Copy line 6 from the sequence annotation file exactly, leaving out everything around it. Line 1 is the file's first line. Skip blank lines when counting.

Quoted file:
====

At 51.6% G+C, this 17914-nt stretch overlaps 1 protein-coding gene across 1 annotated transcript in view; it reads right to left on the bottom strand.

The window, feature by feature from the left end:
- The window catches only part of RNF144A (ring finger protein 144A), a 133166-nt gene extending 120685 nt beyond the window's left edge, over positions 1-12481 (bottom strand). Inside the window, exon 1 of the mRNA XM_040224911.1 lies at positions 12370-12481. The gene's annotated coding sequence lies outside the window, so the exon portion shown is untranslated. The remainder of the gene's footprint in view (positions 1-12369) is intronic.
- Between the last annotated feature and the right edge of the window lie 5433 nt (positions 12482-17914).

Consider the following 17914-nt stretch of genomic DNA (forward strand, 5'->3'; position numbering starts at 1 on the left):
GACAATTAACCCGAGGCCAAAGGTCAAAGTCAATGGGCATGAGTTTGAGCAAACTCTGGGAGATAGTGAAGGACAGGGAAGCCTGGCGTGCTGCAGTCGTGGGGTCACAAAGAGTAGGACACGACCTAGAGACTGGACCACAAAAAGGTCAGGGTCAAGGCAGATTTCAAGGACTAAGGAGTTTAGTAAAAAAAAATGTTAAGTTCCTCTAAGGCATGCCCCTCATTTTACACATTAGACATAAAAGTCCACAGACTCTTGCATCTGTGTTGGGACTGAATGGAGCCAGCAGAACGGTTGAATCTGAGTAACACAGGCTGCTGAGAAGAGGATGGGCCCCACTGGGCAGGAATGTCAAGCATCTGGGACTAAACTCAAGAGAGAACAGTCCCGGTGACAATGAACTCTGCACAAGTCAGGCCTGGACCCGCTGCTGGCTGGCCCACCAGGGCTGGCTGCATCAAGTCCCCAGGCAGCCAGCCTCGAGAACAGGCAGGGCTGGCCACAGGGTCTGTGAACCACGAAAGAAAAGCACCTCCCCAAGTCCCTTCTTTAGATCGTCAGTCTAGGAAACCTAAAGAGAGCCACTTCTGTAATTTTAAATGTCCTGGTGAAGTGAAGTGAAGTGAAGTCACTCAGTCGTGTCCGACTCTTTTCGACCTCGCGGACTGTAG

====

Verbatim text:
GACAATTAACCCGAGGCCAAAGGTCAAAGTCAATGGGCATGAGTTTGAGCAAACTCTGGGAGATAGTGAAGGACAGGGAAGCCTGGCGTGCTGCAGTCGTGGGGTCACAAAGAGTAGGACACGACCTAGAGACTGGACCACAAAAAGGTCAGGGTCAAGGCAGATTTCAAGGACTAAGGAGTTTAGTAAAAAAAAATGTTAAGTTCCTCTAAGGCATGCCCCTCATTTTACACATTAGACATAAAAGTCCACAGACTCTTGCATCTGTGTTGGGACTGAATGGAGCCAGCAGAACGGTTGAATCTGAGTAACACAGGCTGCTGAGAAGAGGATGGGCCCCACTGGGCAGGAATGTCAAGCATCTGGGACTAAACTCAAGAGAGAACAGTCCCGGTGACAATGAACTCTGCACAAGTCAGGCCTGGACCCGCTGCTGGCTGGCCCACCAGGGCTGGCTGCATCAAGTCCCCAGGCAGCCAGCCTCGAGAACAGGCAGGGCTGGCCACAGGGTCTGTGAACCACGAAAGAAAAGCACCTCCCCAAGTCCCTTCTTTAGATCGTCAGTCTAGGAAACCTAAAGAGAGCCACTTCTGTAATTTTAAATGTCCTGGTGAAGTGAAGTGAAGTGAAGTCACTCAGTCGTGTCCGACTCTTTTCGACCTCGCGGACTGTAG